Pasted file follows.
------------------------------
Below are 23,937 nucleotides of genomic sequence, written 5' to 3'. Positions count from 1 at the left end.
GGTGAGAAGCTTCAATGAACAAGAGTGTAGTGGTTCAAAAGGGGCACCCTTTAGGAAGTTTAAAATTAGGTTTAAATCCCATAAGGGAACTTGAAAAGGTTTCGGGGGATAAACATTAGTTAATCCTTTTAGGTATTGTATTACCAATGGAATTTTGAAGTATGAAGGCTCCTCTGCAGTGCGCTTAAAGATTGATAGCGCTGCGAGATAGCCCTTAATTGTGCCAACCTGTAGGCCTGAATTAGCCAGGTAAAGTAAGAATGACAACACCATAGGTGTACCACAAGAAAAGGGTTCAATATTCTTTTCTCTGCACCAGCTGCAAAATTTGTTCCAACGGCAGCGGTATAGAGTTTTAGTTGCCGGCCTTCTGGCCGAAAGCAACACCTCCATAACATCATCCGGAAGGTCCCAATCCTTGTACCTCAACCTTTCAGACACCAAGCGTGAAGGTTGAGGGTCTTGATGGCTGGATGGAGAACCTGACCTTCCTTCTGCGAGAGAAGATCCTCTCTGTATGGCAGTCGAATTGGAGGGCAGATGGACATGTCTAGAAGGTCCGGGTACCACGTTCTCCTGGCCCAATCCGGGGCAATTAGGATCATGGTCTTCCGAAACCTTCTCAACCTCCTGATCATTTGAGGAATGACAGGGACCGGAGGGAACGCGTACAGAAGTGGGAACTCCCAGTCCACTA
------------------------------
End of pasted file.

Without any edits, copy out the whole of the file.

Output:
Below are 23,937 nucleotides of genomic sequence, written 5' to 3'. Positions count from 1 at the left end.
GGTGAGAAGCTTCAATGAACAAGAGTGTAGTGGTTCAAAAGGGGCACCCTTTAGGAAGTTTAAAATTAGGTTTAAATCCCATAAGGGAACTTGAAAAGGTTTCGGGGGATAAACATTAGTTAATCCTTTTAGGTATTGTATTACCAATGGAATTTTGAAGTATGAAGGCTCCTCTGCAGTGCGCTTAAAGATTGATAGCGCTGCGAGATAGCCCTTAATTGTGCCAACCTGTAGGCCTGAATTAGCCAGGTAAAGTAAGAATGACAACACCATAGGTGTACCACAAGAAAAGGGTTCAATATTCTTTTCTCTGCACCAGCTGCAAAATTTGTTCCAACGGCAGCGGTATAGAGTTTTAGTTGCCGGCCTTCTGGCCGAAAGCAACACCTCCATAACATCATCCGGAAGGTCCCAATCCTTGTACCTCAACCTTTCAGACACCAAGCGTGAAGGTTGAGGGTCTTGATGGCTGGATGGAGAACCTGACCTTCCTTCTGCGAGAGAAGATCCTCTCTGTATGGCAGTCGAATTGGAGGGCAGATGGACATGTCTAGAAGGTCCGGGTACCACGTTCTCCTGGCCCAATCCGGGGCAATTAGGATCATGGTCTTCCGAAACCTTCTCAACCTCCTGATCATTTGAGGAATGACAGGGACCGGAGGGAACGCGTACAGAAGTGGGAACTCCCAGTCCACTA